Coronation of William IV and Queen Adelaide
The Literary Gazette and Journal of the Belles Lettres, for the year 1831, publishes a fine account of the scramble for the coronation medals:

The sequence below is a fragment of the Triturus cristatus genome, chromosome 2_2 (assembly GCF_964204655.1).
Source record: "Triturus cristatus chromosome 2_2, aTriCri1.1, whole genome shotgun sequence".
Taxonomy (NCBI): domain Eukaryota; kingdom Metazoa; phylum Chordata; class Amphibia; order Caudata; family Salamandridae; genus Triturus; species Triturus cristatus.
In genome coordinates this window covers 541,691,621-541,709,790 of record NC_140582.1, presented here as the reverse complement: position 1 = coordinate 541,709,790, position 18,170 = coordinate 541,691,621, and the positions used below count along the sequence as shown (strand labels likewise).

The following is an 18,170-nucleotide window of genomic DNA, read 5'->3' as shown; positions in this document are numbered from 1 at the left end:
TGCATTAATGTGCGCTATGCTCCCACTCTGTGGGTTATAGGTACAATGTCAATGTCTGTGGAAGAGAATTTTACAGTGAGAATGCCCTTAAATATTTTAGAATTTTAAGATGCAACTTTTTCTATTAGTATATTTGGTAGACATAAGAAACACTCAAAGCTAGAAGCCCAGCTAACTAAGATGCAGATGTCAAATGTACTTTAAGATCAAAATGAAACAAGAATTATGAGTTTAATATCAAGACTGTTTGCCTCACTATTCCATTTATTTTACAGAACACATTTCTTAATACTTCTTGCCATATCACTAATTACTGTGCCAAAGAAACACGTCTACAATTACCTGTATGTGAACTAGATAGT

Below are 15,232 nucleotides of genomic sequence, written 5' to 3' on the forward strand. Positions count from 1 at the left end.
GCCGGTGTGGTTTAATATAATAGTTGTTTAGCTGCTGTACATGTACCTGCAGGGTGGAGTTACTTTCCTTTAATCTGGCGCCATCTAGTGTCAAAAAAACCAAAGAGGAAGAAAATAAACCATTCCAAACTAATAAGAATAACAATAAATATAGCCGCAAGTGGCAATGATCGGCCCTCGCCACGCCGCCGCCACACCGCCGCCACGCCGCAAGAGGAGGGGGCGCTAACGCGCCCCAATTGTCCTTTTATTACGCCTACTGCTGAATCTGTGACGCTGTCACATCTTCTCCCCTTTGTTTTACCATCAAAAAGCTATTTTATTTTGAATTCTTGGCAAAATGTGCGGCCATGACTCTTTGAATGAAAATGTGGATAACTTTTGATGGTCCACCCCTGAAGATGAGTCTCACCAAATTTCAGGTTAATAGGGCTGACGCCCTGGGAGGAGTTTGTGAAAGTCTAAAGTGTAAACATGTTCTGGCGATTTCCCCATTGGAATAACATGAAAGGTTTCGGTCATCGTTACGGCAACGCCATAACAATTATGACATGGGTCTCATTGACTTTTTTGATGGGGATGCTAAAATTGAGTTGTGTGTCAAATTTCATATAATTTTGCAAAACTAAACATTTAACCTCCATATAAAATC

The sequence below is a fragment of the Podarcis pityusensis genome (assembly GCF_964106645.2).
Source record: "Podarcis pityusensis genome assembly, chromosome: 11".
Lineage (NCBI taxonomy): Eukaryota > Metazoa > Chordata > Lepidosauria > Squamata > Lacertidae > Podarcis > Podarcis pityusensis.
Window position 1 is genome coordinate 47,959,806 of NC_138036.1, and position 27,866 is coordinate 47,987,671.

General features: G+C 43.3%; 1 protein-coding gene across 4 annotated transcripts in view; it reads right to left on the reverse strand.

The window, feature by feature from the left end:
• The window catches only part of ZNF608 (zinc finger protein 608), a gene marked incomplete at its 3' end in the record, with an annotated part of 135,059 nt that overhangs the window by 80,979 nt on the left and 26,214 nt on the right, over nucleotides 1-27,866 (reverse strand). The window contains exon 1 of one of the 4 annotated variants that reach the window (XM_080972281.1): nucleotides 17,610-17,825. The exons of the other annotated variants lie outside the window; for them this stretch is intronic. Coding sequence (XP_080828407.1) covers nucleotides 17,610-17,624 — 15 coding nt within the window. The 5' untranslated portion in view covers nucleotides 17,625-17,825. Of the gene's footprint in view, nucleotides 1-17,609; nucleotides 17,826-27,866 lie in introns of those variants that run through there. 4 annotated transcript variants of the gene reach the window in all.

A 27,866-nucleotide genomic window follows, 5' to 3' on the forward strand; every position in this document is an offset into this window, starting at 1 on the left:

The scramble for the coronation medals flung about in Westminster Abbey was certainly rather infra dig. To see gallant officers, dashing gold sticks, pretty pages, the elite of the royal household, venerable judges, sagacious aldermen, &c. fighting and jostling, like rude schoolboys for halfpence, threw, while it lasted, an air of burlesque, both upon them and the ceremony. The medals themselves are ably executed, with the head of the King on one side, and the Queen's head on the other. The likeness of His Majesty is altogether good, and Her Majesty's countenance in profile is excellently adapted to display the art of the medallist.
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